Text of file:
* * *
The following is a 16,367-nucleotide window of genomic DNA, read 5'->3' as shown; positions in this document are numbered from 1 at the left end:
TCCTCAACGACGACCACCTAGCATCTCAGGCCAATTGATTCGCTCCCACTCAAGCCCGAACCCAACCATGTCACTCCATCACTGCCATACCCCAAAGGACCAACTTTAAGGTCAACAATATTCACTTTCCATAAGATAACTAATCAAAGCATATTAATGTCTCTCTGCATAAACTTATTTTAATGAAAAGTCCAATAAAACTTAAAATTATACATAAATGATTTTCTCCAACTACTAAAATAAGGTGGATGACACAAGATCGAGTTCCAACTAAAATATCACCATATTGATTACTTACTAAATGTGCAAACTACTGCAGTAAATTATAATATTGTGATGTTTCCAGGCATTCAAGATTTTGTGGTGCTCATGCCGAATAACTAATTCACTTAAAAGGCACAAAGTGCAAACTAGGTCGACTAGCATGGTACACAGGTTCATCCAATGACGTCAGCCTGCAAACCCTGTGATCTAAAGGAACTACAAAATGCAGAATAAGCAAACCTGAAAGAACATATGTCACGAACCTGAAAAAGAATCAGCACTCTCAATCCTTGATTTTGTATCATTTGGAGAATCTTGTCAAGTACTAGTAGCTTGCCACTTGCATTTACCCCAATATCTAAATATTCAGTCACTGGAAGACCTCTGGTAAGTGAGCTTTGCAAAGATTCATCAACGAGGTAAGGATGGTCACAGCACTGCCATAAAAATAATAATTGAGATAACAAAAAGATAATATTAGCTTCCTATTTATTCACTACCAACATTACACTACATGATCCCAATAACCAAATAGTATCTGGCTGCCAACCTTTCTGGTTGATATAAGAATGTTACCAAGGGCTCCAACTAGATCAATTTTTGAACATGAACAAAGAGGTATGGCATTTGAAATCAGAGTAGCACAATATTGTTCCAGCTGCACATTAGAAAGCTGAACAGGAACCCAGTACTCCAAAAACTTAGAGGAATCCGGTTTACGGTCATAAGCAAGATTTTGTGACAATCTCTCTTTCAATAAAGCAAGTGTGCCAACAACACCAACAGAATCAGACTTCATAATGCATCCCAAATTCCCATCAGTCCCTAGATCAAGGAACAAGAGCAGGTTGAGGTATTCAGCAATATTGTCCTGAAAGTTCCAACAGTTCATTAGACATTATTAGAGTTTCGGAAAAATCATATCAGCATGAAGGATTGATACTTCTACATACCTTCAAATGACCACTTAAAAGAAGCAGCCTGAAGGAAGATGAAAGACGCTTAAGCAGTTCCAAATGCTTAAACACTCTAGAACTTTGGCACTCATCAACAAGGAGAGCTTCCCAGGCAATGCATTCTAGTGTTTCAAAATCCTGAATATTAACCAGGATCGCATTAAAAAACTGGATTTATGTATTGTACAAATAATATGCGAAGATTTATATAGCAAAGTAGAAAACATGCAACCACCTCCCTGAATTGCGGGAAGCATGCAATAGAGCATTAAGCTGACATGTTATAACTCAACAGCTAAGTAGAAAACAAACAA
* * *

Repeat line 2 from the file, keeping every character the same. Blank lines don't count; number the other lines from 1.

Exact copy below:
TCCTCAACGACGACCACCTAGCATCTCAGGCCAATTGATTCGCTCCCACTCAAGCCCGAACCCAACCATGTCACTCCATCACTGCCATACCCCAAAGGACCAACTTTAAGGTCAACAATATTCACTTTCCATAAGATAACTAATCAAAGCATATTAATGTCTCTCTGCATAAACTTATTTTAATGAAAAGTCCAATAAAACTTAAAATTATACATAAATGATTTTCTCCAACTACTAAAATAAGGTGGATGACACAAGATCGAGTTCCAACTAAAATATCACCATATTGATTACTTACTAAATGTGCAAACTACTGCAGTAAATTATAATATTGTGATGTTTCCAGGCATTCAAGATTTTGTGGTGCTCATGCCGAATAACTAATTCACTTAAAAGGCACAAAGTGCAAACTAGGTCGACTAGCATGGTACACAGGTTCATCCAATGACGTCAGCCTGCAAACCCTGTGATCTAAAGGAACTACAAAATGCAGAATAAGCAAACCTGAAAGAACATATGTCACGAACCTGAAAAAGAATCAGCACTCTCAATCCTTGATTTTGTATCATTTGGAGAATCTTGTCAAGTACTAGTAGCTTGCCACTTGCATTTACCCCAATATCTAAATATTCAGTCACTGGAAGACCTCTGGTAAGTGAGCTTTGCAAAGATTCATCAACGAGGTAAGGATGGTCACAGCACTGCCATAAAAATAATAATTGAGATAACAAAAAGATAATATTAGCTTCCTATTTATTCACTACCAACATTACACTACATGATCCCAATAACCAAATAGTATCTGGCTGCCAACCTTTCTGGTTGATATAAGAATGTTACCAAGGGCTCCAACTAGATCAATTTTTGAACATGAACAAAGAGGTATGGCATTTGAAATCAGAGTAGCACAATATTGTTCCAGCTGCACATTAGAAAGCTGAACAGGAACCCAGTACTCCAAAAACTTAGAGGAATCCGGTTTACGGTCATAAGCAAGATTTTGTGACAATCTCTCTTTCAATAAAGCAAGTGTGCCAACAACACCAACAGAATCAGACTTCATAATGCATCCCAAATTCCCATCAGTCCCTAGATCAAGGAACAAGAGCAGGTTGAGGTATTCAGCAATATTGTCCTGAAAGTTCCAACAGTTCATTAGACATTATTAGAGTTTCGGAAAAATCATATCAGCATGAAGGATTGATACTTCTACATACCTTCAAATGACCACTTAAAAGAAGCAGCCTGAAGGAAGATGAAAGACGCTTAAGCAGTTCCAAATGCTTAAACACTCTAGAACTTTGGCACTCATCAACAAGGAGAGCTTCCCAGGCAATGCATTCTAGTGTTTCAAAATCCTGAATATTAACCAGGATCGCATTAAAAAACTGGATTTATGTATTGTACAAATAATATGCGAAGATTTATATAGCAAAGTAGAAAACATGCAACCACCTCCCTGAATTGCGGGAAGCATGCAATAGAGCATTAAGCTGACATGTTATAACTCAACAGCTAAGTAGAAAACAAACAA